Arachnotron Post-Mortem Part 2: Art Pipeline

The technical constrains that came from the wall-climbing may have hit the environment art the hardest. To begin with, having never done much real environment art myself, and with Sean busy on the character work in the first semester, I just designed the level geometry in the first level as I went, figuring out what worked and what didn’t without much regard for what the art would take.

As it turned out, this was the opposite of what would work well.

The first real push to get environment art into the game was the rush to get the game ready for the MassDigi competition. It was a bit of a disaster. With only a week left, I finished up the final changes to the refinery level and handed it off to the artists. I didn’t really think about what their process would look like, and that cost us all a great many hours of extra work.

Because of how much the wall-climbing mechanic relies on the world geometry, there was an important list of constraints the artists would have to adhere to to make sure their art didn’t break the game. I neglected to communicate this well enough, so the art-pass they did was borderline unusable. The wall-climbing demands that there are no acute angles, small bumpy details, skinny outcroppings, or any objects set to an uneven scale in the scene. The art that was added had all of these.

Thanks to Pro-Builder’s mesh conversion tools (the add-on we used for level block-outs), I was able to go through each individual piece and make it work with the wall-climbing collisions without changing how it looked. Under the hood they’d be unrecognizable to the artists who’d placed them, but on such a tight schedule that wasn’t important at the time.

As soon as I got back from MassDigi, the design and art teams had a big meeting to discuss what we’d failed to communicate ahead of time, so we’d never have to do that again.

Future levels were designed with much more modularity in mind, and the final level in particular was constructed using less than 8 different pieces, if I remember right. It was a great lesson about proactive cross-discipline communication.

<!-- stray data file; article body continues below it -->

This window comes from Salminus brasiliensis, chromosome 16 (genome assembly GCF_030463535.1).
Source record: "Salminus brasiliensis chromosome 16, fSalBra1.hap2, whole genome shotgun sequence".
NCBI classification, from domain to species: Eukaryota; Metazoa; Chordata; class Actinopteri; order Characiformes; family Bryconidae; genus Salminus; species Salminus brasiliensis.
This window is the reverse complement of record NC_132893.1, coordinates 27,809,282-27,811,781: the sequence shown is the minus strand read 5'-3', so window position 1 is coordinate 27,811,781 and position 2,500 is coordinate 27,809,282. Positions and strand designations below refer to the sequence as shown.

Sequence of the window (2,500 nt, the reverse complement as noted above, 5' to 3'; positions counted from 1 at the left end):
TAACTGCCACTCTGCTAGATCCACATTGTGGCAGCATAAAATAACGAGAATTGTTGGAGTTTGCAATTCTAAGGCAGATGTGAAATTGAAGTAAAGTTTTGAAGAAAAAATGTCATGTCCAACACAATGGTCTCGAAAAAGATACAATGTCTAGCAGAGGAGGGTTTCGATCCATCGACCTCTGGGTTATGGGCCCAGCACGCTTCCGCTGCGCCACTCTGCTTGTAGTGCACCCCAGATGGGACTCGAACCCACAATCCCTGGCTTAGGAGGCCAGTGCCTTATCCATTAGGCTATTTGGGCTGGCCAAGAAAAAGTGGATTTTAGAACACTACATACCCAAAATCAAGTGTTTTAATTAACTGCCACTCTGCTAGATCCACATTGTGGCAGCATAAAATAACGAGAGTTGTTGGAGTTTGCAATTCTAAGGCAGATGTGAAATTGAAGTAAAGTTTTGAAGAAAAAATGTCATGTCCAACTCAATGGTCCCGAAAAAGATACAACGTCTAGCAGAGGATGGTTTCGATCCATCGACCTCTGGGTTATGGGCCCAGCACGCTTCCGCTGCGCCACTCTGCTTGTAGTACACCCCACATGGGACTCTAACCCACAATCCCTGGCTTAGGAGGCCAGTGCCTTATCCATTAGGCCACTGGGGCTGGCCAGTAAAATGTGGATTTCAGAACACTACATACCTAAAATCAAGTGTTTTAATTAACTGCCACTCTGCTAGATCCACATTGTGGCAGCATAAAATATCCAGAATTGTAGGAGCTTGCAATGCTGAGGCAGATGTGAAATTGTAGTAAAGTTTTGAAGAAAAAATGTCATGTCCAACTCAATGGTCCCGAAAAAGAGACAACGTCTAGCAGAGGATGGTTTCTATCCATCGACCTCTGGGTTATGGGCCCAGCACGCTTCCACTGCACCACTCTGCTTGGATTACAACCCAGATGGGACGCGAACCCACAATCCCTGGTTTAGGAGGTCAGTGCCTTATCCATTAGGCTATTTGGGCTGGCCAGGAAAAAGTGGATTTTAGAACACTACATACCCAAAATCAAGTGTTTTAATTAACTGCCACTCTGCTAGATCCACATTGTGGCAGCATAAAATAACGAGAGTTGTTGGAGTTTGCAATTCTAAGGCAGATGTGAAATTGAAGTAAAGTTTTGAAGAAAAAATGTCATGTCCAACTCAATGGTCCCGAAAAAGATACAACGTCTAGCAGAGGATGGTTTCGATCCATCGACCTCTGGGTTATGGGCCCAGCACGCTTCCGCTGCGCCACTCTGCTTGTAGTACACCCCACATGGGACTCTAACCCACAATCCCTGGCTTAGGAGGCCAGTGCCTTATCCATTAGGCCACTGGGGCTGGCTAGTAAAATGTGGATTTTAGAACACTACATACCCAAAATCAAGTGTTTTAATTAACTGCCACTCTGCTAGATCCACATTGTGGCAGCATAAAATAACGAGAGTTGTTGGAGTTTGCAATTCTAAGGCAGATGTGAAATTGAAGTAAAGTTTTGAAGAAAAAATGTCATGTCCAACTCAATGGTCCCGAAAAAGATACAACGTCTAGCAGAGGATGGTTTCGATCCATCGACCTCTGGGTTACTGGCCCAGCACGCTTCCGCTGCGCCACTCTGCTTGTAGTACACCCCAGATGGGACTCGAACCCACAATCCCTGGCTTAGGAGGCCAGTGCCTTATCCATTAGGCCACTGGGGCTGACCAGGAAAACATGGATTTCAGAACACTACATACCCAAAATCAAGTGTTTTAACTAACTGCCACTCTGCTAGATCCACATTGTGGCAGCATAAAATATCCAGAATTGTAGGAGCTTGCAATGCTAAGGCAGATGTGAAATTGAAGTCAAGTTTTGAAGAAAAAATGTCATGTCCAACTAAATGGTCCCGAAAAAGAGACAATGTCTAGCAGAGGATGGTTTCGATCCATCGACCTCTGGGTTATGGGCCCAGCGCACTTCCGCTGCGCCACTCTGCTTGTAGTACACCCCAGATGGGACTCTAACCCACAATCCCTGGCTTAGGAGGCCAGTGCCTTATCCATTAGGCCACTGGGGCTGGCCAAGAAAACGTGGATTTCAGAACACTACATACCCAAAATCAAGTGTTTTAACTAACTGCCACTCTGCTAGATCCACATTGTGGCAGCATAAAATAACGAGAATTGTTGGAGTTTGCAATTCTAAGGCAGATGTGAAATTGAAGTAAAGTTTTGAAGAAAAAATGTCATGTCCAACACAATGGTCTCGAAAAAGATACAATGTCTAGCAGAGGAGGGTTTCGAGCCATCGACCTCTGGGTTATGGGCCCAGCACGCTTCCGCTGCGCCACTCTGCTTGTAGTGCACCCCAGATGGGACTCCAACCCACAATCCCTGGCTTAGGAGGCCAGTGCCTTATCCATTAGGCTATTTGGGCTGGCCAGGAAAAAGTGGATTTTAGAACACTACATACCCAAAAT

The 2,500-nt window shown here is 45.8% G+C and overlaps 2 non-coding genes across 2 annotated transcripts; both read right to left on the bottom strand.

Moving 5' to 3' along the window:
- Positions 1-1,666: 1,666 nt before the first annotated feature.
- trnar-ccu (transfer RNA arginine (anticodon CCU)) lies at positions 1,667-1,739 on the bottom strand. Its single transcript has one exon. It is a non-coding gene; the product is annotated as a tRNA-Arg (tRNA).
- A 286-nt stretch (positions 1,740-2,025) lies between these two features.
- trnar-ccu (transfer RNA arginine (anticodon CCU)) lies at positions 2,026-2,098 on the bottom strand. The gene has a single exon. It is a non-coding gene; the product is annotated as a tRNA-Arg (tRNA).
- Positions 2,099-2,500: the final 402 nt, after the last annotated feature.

Arachnotron Post-Mortem Part 1: Level Design

In the business of working on Arachnotron while also keeping up with other classes, I lost track of the weekly blog posts. In their place, I’m writing an extended post-mortem, broken up into a few different parts to focus on different aspects of the project.

In hindsight, the level design is probably the part of the project that most needed extra time. Though there are plenty of similar games to draw on for the systems design in Arachnotron, the wall-climbing mechanic made it so that the level design had to be different from anything any of us had seen before. Us on the design team still don’t really have a solid understanding of what good level design takes in this game; we’ve learned a lot, and the stuff we made later in the project ended up being a lot more interesting and easy to navigate than the earlier designs, but I don’t feel like I can say we know how to do great level design in this game yet.

Because every surface has to be a viable floor to walk on–both from the design intent and technical limitations–there was already a lot more to consider than in your standard up and down grounded shooter. I struggled planning out the structure of a level ahead of time, and resorted to just white-boxing as the first sketch in the beginning. I considered using a VR drawing program to sketch out the shapes of the levels early on, but decided that would just take too long, since I was a solo designer at that point in the project. I now wish I’d remembered that idea for when we brought on other designers, because if I’d had everyone use the VR drawing tools from the beginning, the level design could have been planned much better.

With more planning, we would have ended up with much better levels. The way it ended up, we pretty much had to go with what we made, whether it worked well or not. Levels in this game are so involved to create in this game that we didn’t have time for major revision and re-do of anything. In most games, you can afford to have the shape of the level be relatively vague, add some art, and still maintain the same gameplay experience.